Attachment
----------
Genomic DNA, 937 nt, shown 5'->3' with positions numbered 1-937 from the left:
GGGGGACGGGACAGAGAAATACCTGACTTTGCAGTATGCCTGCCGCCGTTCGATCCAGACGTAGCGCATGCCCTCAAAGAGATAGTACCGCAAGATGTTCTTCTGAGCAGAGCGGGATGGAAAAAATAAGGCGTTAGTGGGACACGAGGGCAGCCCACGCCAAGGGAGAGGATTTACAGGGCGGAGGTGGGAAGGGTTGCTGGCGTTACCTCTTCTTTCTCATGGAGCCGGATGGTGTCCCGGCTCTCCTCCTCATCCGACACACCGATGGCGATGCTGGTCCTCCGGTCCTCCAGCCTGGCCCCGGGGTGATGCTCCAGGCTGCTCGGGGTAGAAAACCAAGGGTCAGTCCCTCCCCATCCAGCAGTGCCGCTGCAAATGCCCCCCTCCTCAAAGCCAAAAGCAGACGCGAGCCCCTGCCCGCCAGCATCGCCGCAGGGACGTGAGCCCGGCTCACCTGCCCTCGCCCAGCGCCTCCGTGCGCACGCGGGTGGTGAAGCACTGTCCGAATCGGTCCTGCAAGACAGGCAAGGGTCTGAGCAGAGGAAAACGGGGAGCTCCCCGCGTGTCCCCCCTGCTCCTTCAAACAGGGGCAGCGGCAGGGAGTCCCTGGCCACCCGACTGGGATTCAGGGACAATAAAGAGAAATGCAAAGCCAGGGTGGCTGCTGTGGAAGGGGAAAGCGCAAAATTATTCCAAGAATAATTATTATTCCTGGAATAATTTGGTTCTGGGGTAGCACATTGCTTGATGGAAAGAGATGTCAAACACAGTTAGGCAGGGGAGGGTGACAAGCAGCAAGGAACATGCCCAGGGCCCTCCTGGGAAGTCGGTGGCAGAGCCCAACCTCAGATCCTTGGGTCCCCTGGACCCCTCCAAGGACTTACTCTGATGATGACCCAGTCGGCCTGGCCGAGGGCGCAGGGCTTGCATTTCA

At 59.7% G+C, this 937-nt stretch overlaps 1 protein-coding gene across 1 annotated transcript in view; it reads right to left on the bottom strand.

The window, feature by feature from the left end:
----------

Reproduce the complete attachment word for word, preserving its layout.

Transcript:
Genomic DNA, 937 nt, shown 5'->3' with positions numbered 1-937 from the left:
GGGGGACGGGACAGAGAAATACCTGACTTTGCAGTATGCCTGCCGCCGTTCGATCCAGACGTAGCGCATGCCCTCAAAGAGATAGTACCGCAAGATGTTCTTCTGAGCAGAGCGGGATGGAAAAAATAAGGCGTTAGTGGGACACGAGGGCAGCCCACGCCAAGGGAGAGGATTTACAGGGCGGAGGTGGGAAGGGTTGCTGGCGTTACCTCTTCTTTCTCATGGAGCCGGATGGTGTCCCGGCTCTCCTCCTCATCCGACACACCGATGGCGATGCTGGTCCTCCGGTCCTCCAGCCTGGCCCCGGGGTGATGCTCCAGGCTGCTCGGGGTAGAAAACCAAGGGTCAGTCCCTCCCCATCCAGCAGTGCCGCTGCAAATGCCCCCCTCCTCAAAGCCAAAAGCAGACGCGAGCCCCTGCCCGCCAGCATCGCCGCAGGGACGTGAGCCCGGCTCACCTGCCCTCGCCCAGCGCCTCCGTGCGCACGCGGGTGGTGAAGCACTGTCCGAATCGGTCCTGCAAGACAGGCAAGGGTCTGAGCAGAGGAAAACGGGGAGCTCCCCGCGTGTCCCCCCTGCTCCTTCAAACAGGGGCAGCGGCAGGGAGTCCCTGGCCACCCGACTGGGATTCAGGGACAATAAAGAGAAATGCAAAGCCAGGGTGGCTGCTGTGGAAGGGGAAAGCGCAAAATTATTCCAAGAATAATTATTATTCCTGGAATAATTTGGTTCTGGGGTAGCACATTGCTTGATGGAAAGAGATGTCAAACACAGTTAGGCAGGGGAGGGTGACAAGCAGCAAGGAACATGCCCAGGGCCCTCCTGGGAAGTCGGTGGCAGAGCCCAACCTCAGATCCTTGGGTCCCCTGGACCCCTCCAAGGACTTACTCTGATGATGACCCAGTCGGCCTGGCCGAGGGCGCAGGGCTTGCATTTCA

At 59.7% G+C, this 937-nt stretch overlaps 1 protein-coding gene across 1 annotated transcript in view; it reads right to left on the bottom strand.

The window, feature by feature from the left end: